Several years ago I had a wonderful friend, a lifelong Amma devotee, who suffered terribly throughout her life due to schizophrenia. Great sadness and fear would envelop her out of nowhere and terrifying illusions of demons and the like would appear to her. Yet, whenever I spoke to her after she was starting to come back to herself, she would seem calmer and more thankful than at other times. Every single time she would smile and say, "It's karma burning. It's a good thing." She was very innocent and not a stereotypically "tough" person, but she took a hell of a lot more suffering on -- and with a smile! -- than the "tough" people I've known.

I think this attitude of being very thankful for pain in our lives (not self-inflicted) because it is purifying our karma is very consistent with the Buddhadharma. What do y'all think?
i believe that she was trying to say that she was aware that his condition and experiences are her responsibility and that it's a good thing to suffer the consequences now so she can live more free "tomorrow" -next life-. Just like Mahamaudgalyayana, the arath who was murdered due to his misdeeds in past lifes.

As Buddha said "Whatever you do will come back to you, so accept whatever justice and retribution that befalls you. Be not mistaken that karma is fallicious. You will live to bear its consequences, either in this lifetime or in your future life."

Soma999
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Re: Karma burning

Post by Soma999 » Tue Feb 28, 2017 4:00 pm

Karma burns through practice and most especially in the presence of some masters. Sometime, it can manifests quiet difficult dreams for exemple. It's like if all negativity come back to the surface to evaporate.

If one stay patient, and couragerous, it dissolves.

But, one should be patient, and not passive. Some person just endure pain and suffering without doing anyhting to improve their situation. That's not patience. I would even say that's ignorance.

Maybe some things are bound to happen. Maybe. So what ? Are we just gonna stay passive, saying "it's karma" like we would say "it's destiny" ? We can stand up and transform the situation, we can change things, and if some suffering come we can also change the way we experience it, with tong-len for exemple or the idea your friend use.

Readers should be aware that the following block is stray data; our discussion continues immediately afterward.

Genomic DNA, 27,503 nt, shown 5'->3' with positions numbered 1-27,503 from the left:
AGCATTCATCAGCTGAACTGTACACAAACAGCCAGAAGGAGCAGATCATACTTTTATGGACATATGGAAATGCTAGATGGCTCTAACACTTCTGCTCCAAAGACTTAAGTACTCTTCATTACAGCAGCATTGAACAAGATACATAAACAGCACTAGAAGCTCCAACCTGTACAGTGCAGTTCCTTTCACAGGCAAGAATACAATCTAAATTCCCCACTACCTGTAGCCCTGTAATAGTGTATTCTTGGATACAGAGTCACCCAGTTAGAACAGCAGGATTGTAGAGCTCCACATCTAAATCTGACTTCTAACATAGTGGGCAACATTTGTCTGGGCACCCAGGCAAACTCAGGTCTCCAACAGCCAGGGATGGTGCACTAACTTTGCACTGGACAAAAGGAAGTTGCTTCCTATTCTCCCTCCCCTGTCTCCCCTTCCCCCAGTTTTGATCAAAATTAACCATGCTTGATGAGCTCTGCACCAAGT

Still, if one can improve his or her situation, this person should really do so, and not be passive, like if it's a virtue.

Being patient is a virtue. Being passive is ignorance.

Mysticism sometime involve a kind of passivity. It's all God's (or the Guru's) will. I submit. Virtue comes from acceptation. The danger is to become passive when one should step up and act in the world.

For "magicians", they use will. They transform things. The danger is using the fire of transformation with the stupidity and ignorance of one's ego, which lead to unnecessary suffering.

But we can have both acceptation, but also recognise as being incarnated in the world, we have also a field of possibility, of calpability to transform our world for the best. We can use both.

We have a heart, we have a mind. Both should be used.

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gescom
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Re: Karma burning

Post by gescom » Wed Mar 01, 2017 6:57 am

She was very brave to have that attitude toward her own suffering.

Usually current antipsychotic medication can take away major symptoms like that in schizophrenia. People with schizophrenia get to lead normal lives. So in some ways it is fortunate to be able to live in a society that can help people. As well as meeting with Dharma teachings and so on. So there are always positives.

Here is a lojong text on transforming suffering and happiness which I find helpful:

http://www.lotsawahouse.org/tibetan-mas ... -happiness